“That’s where they’re going to spray.”

Organic farmer Naoki Tachikawa, 43, is standing on the edge of one of his tiny rice fields in the Shiga district of Matsumoto, central Nagano Prefecture, pointing at two low hills that embrace the upper reaches of the terraced valley floor. The hills, which taper off about 200 meters from the field, are clothed in Japanese red pines. With their russet trunks and deep-green foliage, the trees look like a classic woodblock print come to life.

A second glance reveals a problem: On several trees the needles are red, not green. In fact, those trees are dead, and soon the whole stand may be, too — the latest victim of a pine-wilt disease that has marched east from Kyushu over the past century. Though it peaked in 1979, it has continued to wipe out trees in new regions ever since.

Matsumoto’s city government has a plan to save the pines in Shiga — though it’s one that has turned the secluded farming district into another front in a controversy dividing rural districts throughout Japan. At stake are bees, trees — and maybe human health.

On June 20, a 3.6-meter-long radio-controlled helicopter will fly over the pine forests near Tachikawa’s field and those of several others to release a mist of insecticide called Matsugreen (matsu means “pine”). The aim is to kill Japanese pine sawyer beetles spreading alien North American nematodes (roundworms) that cause pine wilt. It’s a strategy already in use throughout Japan.

However, Matsugreen belongs to a family of chemicals around which a firestorm of debate is raging in Europe, the United States and, increasingly, in Japan. Acetamiprid, its active ingredient, is a type of neonicotinoid — nicotine-related chemicals that kill insects by disabling their nervous systems. Since they were introduced in the 1990s, they have become the world’s most widely-used class of insecticide.

What is fueling the firestorm is the fact that, over the same period, honeybee populations in many countries have fallen at alarming rates — and a growing body of research suggests the two phenomena may be linked. The concern over bees isn’t just on animal-welfare grounds, but because they pollinate two-thirds of the world’s major food crops, according to the United Nations Food and Agriculture Organization.

Consequently, though the evidence is not yet conclusive and other factors almost certainly play a role, the European Union has decided to ban three of the pesticides from December. The move was based on a January report by the European Food Safety Agency which concluded that some neonicotinoids pose a “high acute risk” to pollinators.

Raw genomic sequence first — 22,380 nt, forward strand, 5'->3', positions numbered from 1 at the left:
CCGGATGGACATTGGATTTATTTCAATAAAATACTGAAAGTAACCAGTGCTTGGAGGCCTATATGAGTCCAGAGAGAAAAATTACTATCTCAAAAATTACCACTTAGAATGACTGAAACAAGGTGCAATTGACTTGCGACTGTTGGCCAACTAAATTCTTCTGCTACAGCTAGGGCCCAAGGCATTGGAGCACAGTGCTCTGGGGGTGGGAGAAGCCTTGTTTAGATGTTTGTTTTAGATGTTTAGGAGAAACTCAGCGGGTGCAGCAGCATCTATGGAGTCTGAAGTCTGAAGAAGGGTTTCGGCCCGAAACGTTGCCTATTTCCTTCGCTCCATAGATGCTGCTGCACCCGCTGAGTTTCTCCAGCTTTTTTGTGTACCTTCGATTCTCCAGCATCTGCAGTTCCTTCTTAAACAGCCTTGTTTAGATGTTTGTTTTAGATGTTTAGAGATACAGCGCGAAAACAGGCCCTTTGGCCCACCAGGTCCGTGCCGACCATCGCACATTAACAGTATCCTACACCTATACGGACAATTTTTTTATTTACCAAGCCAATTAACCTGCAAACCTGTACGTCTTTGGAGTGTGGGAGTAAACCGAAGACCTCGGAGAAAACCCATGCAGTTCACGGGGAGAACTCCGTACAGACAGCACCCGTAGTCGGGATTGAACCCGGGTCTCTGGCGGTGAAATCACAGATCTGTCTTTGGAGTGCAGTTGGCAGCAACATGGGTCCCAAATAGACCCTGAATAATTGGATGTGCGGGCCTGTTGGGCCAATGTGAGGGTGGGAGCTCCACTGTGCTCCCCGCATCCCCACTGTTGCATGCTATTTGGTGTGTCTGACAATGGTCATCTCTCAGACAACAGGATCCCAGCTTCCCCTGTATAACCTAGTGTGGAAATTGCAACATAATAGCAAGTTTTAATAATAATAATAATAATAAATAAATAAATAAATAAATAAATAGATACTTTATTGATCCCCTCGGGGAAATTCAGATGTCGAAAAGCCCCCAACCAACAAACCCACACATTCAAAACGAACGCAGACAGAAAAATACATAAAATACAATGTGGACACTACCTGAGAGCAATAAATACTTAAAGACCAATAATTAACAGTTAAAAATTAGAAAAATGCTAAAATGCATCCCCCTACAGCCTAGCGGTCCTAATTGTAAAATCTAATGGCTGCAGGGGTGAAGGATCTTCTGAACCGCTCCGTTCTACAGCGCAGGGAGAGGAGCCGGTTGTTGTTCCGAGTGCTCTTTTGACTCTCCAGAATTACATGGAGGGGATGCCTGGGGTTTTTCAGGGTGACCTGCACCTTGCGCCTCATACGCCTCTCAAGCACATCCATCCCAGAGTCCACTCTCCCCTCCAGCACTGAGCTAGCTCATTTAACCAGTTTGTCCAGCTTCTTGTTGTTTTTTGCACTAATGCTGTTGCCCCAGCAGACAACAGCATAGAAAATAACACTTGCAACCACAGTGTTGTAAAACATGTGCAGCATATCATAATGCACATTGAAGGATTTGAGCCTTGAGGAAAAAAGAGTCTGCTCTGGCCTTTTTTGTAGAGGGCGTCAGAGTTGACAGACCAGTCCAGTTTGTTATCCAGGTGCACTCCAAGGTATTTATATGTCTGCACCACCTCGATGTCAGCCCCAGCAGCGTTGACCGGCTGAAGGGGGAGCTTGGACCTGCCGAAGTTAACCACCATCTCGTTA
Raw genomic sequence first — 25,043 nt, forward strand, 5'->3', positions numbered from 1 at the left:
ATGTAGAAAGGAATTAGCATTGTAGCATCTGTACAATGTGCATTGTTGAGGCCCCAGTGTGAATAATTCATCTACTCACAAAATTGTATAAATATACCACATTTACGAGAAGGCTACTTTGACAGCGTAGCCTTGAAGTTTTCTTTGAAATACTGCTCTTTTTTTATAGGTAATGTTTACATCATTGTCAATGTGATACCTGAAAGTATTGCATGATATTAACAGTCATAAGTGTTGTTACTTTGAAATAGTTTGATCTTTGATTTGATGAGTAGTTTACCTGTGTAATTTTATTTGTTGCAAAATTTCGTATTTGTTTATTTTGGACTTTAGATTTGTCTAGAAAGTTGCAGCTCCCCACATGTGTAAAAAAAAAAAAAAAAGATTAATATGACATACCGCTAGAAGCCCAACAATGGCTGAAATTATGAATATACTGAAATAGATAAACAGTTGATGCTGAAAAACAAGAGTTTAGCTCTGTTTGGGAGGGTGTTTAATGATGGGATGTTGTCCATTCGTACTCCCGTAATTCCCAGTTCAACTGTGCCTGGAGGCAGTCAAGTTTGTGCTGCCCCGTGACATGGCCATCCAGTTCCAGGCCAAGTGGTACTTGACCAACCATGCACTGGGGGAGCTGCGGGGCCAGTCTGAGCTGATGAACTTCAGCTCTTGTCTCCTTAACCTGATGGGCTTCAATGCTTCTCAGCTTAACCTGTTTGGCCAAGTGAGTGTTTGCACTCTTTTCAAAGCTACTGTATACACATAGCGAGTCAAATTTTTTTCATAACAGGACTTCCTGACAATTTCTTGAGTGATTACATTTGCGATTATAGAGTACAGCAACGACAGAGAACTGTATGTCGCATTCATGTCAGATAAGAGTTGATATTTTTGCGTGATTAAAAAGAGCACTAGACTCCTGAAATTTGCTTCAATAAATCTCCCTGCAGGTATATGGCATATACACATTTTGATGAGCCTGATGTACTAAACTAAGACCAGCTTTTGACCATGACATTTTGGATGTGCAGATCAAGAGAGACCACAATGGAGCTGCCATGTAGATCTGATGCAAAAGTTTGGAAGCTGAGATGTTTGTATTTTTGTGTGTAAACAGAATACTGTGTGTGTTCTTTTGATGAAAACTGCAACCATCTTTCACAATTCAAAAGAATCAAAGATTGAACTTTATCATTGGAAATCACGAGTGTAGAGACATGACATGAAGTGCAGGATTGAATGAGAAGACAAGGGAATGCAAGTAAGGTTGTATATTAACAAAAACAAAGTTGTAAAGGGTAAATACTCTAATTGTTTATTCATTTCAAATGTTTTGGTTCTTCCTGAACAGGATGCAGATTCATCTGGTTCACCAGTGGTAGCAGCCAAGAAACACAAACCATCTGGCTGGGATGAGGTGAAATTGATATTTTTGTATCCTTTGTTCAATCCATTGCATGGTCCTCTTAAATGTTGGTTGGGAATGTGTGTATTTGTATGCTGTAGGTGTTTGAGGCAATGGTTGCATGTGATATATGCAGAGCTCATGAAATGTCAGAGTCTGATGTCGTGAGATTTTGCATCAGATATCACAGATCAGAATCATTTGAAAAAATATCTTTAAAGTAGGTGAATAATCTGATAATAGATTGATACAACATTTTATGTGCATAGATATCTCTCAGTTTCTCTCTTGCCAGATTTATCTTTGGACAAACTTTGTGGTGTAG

Japanese beekeepers have also reported mass bee deaths they believe are caused by neonicotinoid exposure. The government, though, has neither confirmed their suspicions nor banned use of the chemicals.

Now the Matsumoto authorities plan to spray them on Shiga’s forests, and organic farmer Tachikawa worries about effects on the pollinators he’s always taken for granted.

“This is a great place, with a great natural environment. Dousing the mountains with large quantities of pesticides is definitely going to affect the ecosystem,” he says as a chorus of endemic Schlegel’s green tree frogs (Rhacophorus schlegelii) backs him up from his rice fields. “Bees and other wildlife can’t speak for themselves, but we need to value them.”

After learning of the city’s plans to spray the trees, Tachikawa joined a group of about 30 residents actively opposing the plans due to environmental and human-health concerns. They have petitioned city hall, launched a public-education campaign and spoken up at town meetings. They have also tried to boost trees’ resistance to the disease by spreading charcoal in forests.

Farmers in Shiga already use neonicotide insecticides on crops, especially rice. Nationwide, use of the family of chemicals nearly tripled between 1996 and 2007 — though they still rank far below other types. But the group Tachikawa joined — the Association to Think about Life in Rural Shiga — has not called for an end to all agricultural uses.

“I can’t tell my neighbors what to do on their property. (But) the overhead spraying (of forests) is a public issue, and it’s subsidized,” says the organization’s co-founder and director, Machiko Ichihara, 63, a yoga teacher who moved to the district from Nagoya four years ago.

Despite her efforts, though, the spraying plan has already been approved by all of Shiga’s neighborhood assemblies.

Yoshiichi Ohsawa, 76, is among those Shiga residents who feel the chemicals are the only way to protect thousands of hectares of economically, culturally and environmentally valuable forest. A farmer and member of the district’s Committee on Pine-Wilt Disease Countermeasures, Ohsawa owns six hectares of forest where he harvests matsutake mushrooms, delicacies that sprout from pine roots. Domestic matsutake can fetch ¥100,000 or more per kilogram, partly because pine-wilt disease has made them scarce.